In France, BNP Paribas increased its share price by 21 per cent, Crédit Agricole by 24 per cent, while in Germany, Deutsche Bank was up 13 per cent. Unfortunately, all this may not have been enough to prevent Greece from defaulting on its debt. The rescue package may have made things more unstable rather than less, since the markets now understand that it takes a deepening financial crisis for European governments to act.

This looks like the beginning of the end for the euro. The ECB is structurally incapable of acting quickly and decisively - it has too many members who speak too many languages - and its focus on controlling inflation is outdated. Indeed, the Bank itself was a major cause of the problem that led to a little Greek tragedy turning into a Europe-wide disaster that had to be fixed immediately.

Gordon Brown's decision to keep Britain out of the euro (remember his five "tests" for entry?) now looks inspired. As for his principled resignation on 10 May, it dramatically improved the prospects of the Labour Party sealing a coalition deal with the Liberal Democrats. (Let's hope that the leadership contest that is to follow doesn't become a fist fight.) A Lib-Lab alliance would be best for the well-being of the man on the Clapham omnibus. I had always expected that there would be a Lib-Lab deal without Gordon Brown as the leader - I said as much on Richard Quest's show on CNN on 15 April.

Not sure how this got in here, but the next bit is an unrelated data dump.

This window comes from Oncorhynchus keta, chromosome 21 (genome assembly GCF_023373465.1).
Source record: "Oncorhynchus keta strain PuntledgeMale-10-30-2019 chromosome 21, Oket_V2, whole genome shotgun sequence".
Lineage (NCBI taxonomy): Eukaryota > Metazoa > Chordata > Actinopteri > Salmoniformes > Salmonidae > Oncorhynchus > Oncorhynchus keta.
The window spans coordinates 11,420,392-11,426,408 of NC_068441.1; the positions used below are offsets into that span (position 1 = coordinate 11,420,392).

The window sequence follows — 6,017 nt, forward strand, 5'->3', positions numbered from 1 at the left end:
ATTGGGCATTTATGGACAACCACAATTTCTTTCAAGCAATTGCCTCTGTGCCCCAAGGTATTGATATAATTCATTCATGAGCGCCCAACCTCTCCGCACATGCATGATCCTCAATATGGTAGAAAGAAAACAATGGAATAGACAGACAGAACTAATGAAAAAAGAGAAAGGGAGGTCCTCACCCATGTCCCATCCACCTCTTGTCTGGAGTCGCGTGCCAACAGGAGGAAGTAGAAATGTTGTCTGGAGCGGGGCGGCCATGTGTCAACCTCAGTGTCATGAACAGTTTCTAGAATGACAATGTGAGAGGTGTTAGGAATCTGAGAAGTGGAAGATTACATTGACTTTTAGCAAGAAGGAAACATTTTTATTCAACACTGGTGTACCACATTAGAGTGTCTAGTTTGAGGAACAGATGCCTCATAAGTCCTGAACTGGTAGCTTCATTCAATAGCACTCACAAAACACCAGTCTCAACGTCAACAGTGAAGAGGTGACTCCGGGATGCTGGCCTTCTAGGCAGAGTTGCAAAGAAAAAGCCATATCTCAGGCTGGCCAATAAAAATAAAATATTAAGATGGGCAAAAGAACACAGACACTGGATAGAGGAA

This would be no more a "coalition of losers" than a Tory-Lib Dem coalition. No single party has a majority of MPs and ours is a parliamentary system. Cameron lost an election he should have won, against an unpopular government in a terrible recession, having frittered away a 20-point lead in the opinion polls. The Tories failed to win because people didn't buy their austerity message. Voters were right: I simply don't trust Slasher, Cameron or Hague. On the economy, the choice is between Lib Dem-Labour flexibility and Tory ideology. I know which I would choose.